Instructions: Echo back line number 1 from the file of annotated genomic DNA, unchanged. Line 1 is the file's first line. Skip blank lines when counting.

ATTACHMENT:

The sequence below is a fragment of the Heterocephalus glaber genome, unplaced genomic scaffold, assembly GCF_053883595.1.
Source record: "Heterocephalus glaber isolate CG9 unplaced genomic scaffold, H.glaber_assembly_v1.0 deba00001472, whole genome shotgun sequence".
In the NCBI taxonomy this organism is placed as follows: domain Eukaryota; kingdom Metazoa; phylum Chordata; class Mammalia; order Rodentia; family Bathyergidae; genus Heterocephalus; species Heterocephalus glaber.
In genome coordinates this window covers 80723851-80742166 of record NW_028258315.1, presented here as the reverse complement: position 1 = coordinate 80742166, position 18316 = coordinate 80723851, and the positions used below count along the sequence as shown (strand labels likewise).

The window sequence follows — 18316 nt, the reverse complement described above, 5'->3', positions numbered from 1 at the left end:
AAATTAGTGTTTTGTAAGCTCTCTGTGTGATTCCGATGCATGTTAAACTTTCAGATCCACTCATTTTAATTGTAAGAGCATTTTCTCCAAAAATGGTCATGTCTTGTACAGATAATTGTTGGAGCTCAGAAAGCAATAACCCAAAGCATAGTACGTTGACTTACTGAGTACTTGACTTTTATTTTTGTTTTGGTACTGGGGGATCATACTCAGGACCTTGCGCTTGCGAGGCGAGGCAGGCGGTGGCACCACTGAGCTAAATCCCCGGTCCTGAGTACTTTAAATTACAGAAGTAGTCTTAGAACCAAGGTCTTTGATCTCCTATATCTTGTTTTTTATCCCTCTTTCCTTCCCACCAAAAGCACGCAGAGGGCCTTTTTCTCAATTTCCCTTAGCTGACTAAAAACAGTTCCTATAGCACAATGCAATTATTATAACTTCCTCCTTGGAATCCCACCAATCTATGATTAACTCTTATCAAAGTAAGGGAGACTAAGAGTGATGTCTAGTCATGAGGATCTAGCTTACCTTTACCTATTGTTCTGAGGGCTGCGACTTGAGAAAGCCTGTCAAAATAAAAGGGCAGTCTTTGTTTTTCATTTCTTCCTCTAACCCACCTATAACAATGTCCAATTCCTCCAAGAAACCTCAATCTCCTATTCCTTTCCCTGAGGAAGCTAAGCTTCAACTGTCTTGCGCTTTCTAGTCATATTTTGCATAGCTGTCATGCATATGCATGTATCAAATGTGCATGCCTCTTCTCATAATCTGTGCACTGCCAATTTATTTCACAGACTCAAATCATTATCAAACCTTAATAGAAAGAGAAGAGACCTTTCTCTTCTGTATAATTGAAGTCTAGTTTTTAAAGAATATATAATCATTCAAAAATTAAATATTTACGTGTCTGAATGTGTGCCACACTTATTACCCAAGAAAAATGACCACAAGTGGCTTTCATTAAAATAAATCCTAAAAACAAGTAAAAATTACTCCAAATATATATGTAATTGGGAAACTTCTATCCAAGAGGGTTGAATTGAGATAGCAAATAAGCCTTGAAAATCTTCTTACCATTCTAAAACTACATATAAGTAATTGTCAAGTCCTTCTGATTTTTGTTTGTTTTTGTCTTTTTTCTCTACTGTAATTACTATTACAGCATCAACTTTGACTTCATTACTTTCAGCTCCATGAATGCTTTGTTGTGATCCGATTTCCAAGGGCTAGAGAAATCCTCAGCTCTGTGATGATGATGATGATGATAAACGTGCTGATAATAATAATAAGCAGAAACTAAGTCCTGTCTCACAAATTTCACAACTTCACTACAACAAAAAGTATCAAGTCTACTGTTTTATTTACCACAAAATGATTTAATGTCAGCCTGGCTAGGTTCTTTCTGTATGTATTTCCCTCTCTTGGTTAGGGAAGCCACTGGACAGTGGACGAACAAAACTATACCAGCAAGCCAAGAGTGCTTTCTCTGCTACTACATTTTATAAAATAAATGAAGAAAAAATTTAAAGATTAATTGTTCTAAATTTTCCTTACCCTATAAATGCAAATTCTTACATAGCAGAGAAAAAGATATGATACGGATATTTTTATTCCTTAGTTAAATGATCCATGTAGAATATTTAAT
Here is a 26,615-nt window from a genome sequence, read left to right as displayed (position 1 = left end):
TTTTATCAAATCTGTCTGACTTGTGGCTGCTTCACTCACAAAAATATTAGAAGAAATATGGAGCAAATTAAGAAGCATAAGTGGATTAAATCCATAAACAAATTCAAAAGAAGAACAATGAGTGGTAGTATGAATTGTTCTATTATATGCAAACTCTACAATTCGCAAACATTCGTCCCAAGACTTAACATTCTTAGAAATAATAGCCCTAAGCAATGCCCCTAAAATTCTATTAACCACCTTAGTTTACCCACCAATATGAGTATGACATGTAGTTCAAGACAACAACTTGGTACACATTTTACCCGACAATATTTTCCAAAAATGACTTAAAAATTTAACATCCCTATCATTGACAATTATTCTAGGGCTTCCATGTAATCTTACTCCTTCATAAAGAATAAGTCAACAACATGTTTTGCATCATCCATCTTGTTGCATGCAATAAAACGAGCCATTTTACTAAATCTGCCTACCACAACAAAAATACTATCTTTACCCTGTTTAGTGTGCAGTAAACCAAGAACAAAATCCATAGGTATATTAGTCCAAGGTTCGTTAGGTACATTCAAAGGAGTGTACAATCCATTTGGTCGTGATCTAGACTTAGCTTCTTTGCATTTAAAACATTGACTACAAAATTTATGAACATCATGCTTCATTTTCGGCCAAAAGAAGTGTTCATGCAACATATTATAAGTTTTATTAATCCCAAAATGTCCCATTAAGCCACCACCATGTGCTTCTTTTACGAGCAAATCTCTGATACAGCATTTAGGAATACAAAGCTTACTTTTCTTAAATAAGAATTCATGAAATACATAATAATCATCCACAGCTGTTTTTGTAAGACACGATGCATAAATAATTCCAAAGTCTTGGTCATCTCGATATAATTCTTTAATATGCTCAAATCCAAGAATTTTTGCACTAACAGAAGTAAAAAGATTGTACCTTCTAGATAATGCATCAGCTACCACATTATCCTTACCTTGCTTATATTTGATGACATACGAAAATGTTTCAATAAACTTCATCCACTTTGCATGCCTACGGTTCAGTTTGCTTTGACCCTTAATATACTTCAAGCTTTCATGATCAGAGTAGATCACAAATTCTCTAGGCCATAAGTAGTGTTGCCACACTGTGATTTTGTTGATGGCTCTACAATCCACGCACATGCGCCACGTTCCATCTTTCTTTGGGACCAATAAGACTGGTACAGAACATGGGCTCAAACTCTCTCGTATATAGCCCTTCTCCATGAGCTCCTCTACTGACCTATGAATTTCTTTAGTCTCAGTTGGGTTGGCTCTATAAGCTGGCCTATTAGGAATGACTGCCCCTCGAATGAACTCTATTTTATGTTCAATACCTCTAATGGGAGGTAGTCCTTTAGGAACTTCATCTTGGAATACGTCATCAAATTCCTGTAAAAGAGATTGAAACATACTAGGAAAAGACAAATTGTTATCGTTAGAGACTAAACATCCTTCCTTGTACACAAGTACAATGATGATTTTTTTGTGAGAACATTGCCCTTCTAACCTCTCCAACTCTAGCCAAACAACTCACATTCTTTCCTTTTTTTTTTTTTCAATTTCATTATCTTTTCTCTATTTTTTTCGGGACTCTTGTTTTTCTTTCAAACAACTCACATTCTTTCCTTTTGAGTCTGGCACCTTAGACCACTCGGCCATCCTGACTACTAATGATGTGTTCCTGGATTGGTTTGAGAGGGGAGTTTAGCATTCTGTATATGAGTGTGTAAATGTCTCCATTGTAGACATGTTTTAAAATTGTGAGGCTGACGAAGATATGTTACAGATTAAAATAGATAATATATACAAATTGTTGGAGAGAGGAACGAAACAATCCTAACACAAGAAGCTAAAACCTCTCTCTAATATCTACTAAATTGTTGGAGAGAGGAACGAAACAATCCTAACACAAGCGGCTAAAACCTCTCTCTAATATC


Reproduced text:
The sequence below is a fragment of the Heterocephalus glaber genome, unplaced genomic scaffold, assembly GCF_053883595.1.